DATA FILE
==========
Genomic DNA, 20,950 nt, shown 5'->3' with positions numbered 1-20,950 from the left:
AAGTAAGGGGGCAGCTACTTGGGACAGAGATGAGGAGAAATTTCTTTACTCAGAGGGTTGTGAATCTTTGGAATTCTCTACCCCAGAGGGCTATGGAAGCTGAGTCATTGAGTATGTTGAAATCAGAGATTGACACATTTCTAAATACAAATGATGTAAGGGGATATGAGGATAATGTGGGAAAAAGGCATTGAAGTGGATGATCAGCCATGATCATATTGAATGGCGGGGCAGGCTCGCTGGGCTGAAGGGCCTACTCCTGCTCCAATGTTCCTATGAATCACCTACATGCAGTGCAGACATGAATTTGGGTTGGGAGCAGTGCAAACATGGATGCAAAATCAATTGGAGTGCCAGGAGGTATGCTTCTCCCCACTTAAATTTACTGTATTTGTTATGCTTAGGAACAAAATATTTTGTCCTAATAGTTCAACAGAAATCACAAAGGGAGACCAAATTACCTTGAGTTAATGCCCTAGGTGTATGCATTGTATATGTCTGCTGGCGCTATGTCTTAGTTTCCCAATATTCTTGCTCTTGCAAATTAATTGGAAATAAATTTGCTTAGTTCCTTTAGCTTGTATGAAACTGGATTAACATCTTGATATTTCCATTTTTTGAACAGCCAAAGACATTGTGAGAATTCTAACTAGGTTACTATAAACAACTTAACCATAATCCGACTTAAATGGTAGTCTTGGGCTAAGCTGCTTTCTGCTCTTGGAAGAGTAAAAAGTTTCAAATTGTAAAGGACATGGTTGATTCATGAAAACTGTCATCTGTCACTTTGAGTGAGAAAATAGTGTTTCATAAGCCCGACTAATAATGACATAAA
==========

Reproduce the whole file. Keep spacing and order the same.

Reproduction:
Genomic DNA, 20,950 nt, shown 5'->3' with positions numbered 1-20,950 from the left:
AAGTAAGGGGGCAGCTACTTGGGACAGAGATGAGGAGAAATTTCTTTACTCAGAGGGTTGTGAATCTTTGGAATTCTCTACCCCAGAGGGCTATGGAAGCTGAGTCATTGAGTATGTTGAAATCAGAGATTGACACATTTCTAAATACAAATGATGTAAGGGGATATGAGGATAATGTGGGAAAAAGGCATTGAAGTGGATGATCAGCCATGATCATATTGAATGGCGGGGCAGGCTCGCTGGGCTGAAGGGCCTACTCCTGCTCCAATGTTCCTATGAATCACCTACATGCAGTGCAGACATGAATTTGGGTTGGGAGCAGTGCAAACATGGATGCAAAATCAATTGGAGTGCCAGGAGGTATGCTTCTCCCCACTTAAATTTACTGTATTTGTTATGCTTAGGAACAAAATATTTTGTCCTAATAGTTCAACAGAAATCACAAAGGGAGACCAAATTACCTTGAGTTAATGCCCTAGGTGTATGCATTGTATATGTCTGCTGGCGCTATGTCTTAGTTTCCCAATATTCTTGCTCTTGCAAATTAATTGGAAATAAATTTGCTTAGTTCCTTTAGCTTGTATGAAACTGGATTAACATCTTGATATTTCCATTTTTTGAACAGCCAAAGACATTGTGAGAATTCTAACTAGGTTACTATAAACAACTTAACCATAATCCGACTTAAATGGTAGTCTTGGGCTAAGCTGCTTTCTGCTCTTGGAAGAGTAAAAAGTTTCAAATTGTAAAGGACATGGTTGATTCATGAAAACTGTCATCTGTCACTTTGAGTGAGAAAATAGTGTTTCATAAGCCCGACTAATAATGACATAAA